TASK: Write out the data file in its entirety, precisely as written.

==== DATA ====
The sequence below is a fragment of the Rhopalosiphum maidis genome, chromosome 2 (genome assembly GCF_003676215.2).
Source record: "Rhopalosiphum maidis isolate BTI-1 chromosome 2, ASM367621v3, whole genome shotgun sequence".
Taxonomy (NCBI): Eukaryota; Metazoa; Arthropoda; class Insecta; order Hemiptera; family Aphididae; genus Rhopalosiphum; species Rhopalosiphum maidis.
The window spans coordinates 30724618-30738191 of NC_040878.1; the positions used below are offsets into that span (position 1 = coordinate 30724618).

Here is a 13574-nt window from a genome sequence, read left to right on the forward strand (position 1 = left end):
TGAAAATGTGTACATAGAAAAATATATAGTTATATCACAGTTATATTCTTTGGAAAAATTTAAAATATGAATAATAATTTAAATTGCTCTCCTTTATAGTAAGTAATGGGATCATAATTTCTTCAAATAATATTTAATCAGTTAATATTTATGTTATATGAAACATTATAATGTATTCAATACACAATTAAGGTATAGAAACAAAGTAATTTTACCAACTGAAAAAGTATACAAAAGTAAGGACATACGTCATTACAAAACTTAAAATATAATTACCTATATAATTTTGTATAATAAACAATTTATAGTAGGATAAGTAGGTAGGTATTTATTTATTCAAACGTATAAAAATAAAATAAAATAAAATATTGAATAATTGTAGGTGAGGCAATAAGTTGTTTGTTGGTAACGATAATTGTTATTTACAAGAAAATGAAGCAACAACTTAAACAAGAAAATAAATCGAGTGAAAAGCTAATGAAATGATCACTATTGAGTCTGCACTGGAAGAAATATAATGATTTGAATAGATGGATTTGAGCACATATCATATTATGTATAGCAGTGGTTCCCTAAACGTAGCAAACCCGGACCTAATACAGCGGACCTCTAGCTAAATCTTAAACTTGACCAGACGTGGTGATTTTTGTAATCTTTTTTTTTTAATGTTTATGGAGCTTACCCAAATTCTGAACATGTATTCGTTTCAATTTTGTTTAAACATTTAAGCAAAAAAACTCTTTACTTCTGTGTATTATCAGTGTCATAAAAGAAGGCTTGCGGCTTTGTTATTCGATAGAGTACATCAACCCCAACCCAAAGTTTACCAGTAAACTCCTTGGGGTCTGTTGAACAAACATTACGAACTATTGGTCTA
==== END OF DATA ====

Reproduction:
The sequence below is a fragment of the Rhopalosiphum maidis genome, chromosome 2 (genome assembly GCF_003676215.2).
Source record: "Rhopalosiphum maidis isolate BTI-1 chromosome 2, ASM367621v3, whole genome shotgun sequence".
Taxonomy (NCBI): Eukaryota; Metazoa; Arthropoda; class Insecta; order Hemiptera; family Aphididae; genus Rhopalosiphum; species Rhopalosiphum maidis.
The window spans coordinates 30724618-30738191 of NC_040878.1; the positions used below are offsets into that span (position 1 = coordinate 30724618).

Here is a 13574-nt window from a genome sequence, read left to right on the forward strand (position 1 = left end):
TGAAAATGTGTACATAGAAAAATATATAGTTATATCACAGTTATATTCTTTGGAAAAATTTAAAATATGAATAATAATTTAAATTGCTCTCCTTTATAGTAAGTAATGGGATCATAATTTCTTCAAATAATATTTAATCAGTTAATATTTATGTTATATGAAACATTATAATGTATTCAATACACAATTAAGGTATAGAAACAAAGTAATTTTACCAACTGAAAAAGTATACAAAAGTAAGGACATACGTCATTACAAAACTTAAAATATAATTACCTATATAATTTTGTATAATAAACAATTTATAGTAGGATAAGTAGGTAGGTATTTATTTATTCAAACGTATAAAAATAAAATAAAATAAAATATTGAATAATTGTAGGTGAGGCAATAAGTTGTTTGTTGGTAACGATAATTGTTATTTACAAGAAAATGAAGCAACAACTTAAACAAGAAAATAAATCGAGTGAAAAGCTAATGAAATGATCACTATTGAGTCTGCACTGGAAGAAATATAATGATTTGAATAGATGGATTTGAGCACATATCATATTATGTATAGCAGTGGTTCCCTAAACGTAGCAAACCCGGACCTAATACAGCGGACCTCTAGCTAAATCTTAAACTTGACCAGACGTGGTGATTTTTGTAATCTTTTTTTTTTAATGTTTATGGAGCTTACCCAAATTCTGAACATGTATTCGTTTCAATTTTGTTTAAACATTTAAGCAAAAAAACTCTTTACTTCTGTGTATTATCAGTGTCATAAAAGAAGGCTTGCGGCTTTGTTATTCGATAGAGTACATCAACCCCAACCCAAAGTTTACCAGTAAACTCCTTGGGGTCTGTTGAACAAACATTACGAACTATTGGTCTA